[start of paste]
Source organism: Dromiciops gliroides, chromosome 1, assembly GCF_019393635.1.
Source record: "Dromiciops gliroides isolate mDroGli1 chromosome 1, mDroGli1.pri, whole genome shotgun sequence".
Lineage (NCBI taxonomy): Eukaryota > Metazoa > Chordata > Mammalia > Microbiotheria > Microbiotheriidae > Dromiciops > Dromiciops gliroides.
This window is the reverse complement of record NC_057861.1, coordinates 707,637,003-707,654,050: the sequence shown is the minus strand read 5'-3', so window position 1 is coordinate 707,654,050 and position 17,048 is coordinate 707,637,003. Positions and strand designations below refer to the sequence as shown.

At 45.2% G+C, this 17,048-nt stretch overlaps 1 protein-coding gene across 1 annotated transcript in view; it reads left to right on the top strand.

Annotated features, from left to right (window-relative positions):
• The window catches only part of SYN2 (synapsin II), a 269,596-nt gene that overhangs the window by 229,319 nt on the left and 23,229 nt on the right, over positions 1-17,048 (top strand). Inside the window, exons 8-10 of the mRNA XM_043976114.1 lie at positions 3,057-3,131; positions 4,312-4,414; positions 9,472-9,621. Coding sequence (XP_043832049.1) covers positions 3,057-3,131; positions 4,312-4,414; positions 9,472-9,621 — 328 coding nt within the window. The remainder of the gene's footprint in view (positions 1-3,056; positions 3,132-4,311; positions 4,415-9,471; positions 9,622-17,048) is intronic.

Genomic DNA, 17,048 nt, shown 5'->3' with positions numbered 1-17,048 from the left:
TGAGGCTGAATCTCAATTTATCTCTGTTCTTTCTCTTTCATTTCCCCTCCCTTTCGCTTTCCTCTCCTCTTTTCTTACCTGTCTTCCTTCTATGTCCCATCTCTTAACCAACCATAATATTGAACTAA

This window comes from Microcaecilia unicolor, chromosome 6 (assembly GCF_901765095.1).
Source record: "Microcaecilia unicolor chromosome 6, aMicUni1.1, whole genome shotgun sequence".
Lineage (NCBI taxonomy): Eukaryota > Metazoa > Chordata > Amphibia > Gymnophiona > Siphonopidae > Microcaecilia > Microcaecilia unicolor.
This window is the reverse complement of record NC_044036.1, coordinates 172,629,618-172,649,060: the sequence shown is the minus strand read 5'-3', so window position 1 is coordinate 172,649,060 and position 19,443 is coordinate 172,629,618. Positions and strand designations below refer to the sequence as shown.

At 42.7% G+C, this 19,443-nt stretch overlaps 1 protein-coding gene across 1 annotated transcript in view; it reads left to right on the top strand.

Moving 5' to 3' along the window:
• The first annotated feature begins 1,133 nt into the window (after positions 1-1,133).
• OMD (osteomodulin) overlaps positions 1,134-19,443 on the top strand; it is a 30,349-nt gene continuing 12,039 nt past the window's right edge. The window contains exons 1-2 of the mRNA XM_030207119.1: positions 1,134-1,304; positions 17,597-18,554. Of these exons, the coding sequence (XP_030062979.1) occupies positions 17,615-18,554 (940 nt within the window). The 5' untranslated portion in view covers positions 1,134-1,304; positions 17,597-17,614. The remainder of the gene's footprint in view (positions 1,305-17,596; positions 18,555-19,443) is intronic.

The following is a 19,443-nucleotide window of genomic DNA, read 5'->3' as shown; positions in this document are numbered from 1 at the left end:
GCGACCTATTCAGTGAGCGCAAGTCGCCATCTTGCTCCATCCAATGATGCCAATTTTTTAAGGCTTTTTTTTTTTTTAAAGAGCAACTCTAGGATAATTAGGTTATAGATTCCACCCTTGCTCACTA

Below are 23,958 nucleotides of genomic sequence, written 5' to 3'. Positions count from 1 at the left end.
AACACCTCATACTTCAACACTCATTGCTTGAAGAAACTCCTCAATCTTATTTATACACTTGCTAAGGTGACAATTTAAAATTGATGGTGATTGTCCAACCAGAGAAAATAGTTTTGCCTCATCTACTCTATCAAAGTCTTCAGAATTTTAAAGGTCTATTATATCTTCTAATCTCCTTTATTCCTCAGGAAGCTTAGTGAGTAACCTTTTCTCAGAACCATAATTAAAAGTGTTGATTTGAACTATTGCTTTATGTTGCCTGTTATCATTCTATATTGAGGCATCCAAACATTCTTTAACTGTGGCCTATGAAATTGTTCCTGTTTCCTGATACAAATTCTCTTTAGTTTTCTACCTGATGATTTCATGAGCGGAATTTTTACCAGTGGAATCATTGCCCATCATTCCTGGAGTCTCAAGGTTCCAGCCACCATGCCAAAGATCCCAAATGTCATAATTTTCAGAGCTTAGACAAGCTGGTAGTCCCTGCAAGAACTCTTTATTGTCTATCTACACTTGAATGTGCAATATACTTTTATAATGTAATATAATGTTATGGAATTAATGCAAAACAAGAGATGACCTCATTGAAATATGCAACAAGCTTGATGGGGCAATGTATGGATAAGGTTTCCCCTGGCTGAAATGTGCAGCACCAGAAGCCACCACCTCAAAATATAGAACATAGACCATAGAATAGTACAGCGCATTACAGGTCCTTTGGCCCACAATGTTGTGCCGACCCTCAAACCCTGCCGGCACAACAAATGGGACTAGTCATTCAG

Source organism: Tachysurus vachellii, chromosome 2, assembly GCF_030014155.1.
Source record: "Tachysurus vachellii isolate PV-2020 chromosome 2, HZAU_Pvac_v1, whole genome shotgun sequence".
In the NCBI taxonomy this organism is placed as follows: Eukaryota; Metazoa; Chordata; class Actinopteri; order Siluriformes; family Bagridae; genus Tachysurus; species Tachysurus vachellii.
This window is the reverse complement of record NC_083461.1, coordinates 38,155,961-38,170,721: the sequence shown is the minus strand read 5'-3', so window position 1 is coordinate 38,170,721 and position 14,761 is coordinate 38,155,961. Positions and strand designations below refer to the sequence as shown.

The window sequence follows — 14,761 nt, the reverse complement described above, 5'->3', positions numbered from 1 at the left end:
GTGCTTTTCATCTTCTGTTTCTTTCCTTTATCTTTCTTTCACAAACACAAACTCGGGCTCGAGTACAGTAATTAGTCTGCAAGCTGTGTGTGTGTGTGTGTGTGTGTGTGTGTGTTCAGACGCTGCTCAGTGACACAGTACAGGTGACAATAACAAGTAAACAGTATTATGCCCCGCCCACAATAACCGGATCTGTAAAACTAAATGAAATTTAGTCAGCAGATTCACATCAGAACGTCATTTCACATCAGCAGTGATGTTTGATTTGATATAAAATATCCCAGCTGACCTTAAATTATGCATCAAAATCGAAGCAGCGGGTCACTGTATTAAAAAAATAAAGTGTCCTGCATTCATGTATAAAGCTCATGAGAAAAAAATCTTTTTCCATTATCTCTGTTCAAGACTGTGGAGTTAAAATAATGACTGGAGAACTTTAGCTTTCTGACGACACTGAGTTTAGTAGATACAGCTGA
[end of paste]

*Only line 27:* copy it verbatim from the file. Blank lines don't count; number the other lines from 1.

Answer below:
GTGCTTTTCATCTTCTGTTTCTTTCCTTTATCTTTCTTTCACAAACACAAACTCGGGCTCGAGTACAGTAATTAGTCTGCAAGCTGTGTGTGTGTGTGTGTGTGTGTGTGTGTGTTCAGACGCTGCTCAGTGACACAGTACAGGTGACAATAACAAGTAAACAGTATTATGCCCCGCCCACAATAACCGGATCTGTAAAACTAAATGAAATTTAGTCAGCAGATTCACATCAGAACGTCATTTCACATCAGCAGTGATGTTTGATTTGATATAAAATATCCCAGCTGACCTTAAATTATGCATCAAAATCGAAGCAGCGGGTCACTGTATTAAAAAAATAAAGTGTCCTGCATTCATGTATAAAGCTCATGAGAAAAAAATCTTTTTCCATTATCTCTGTTCAAGACTGTGGAGTTAAAATAATGACTGGAGAACTTTAGCTTTCTGACGACACTGAGTTTAGTAGATACAGCTGA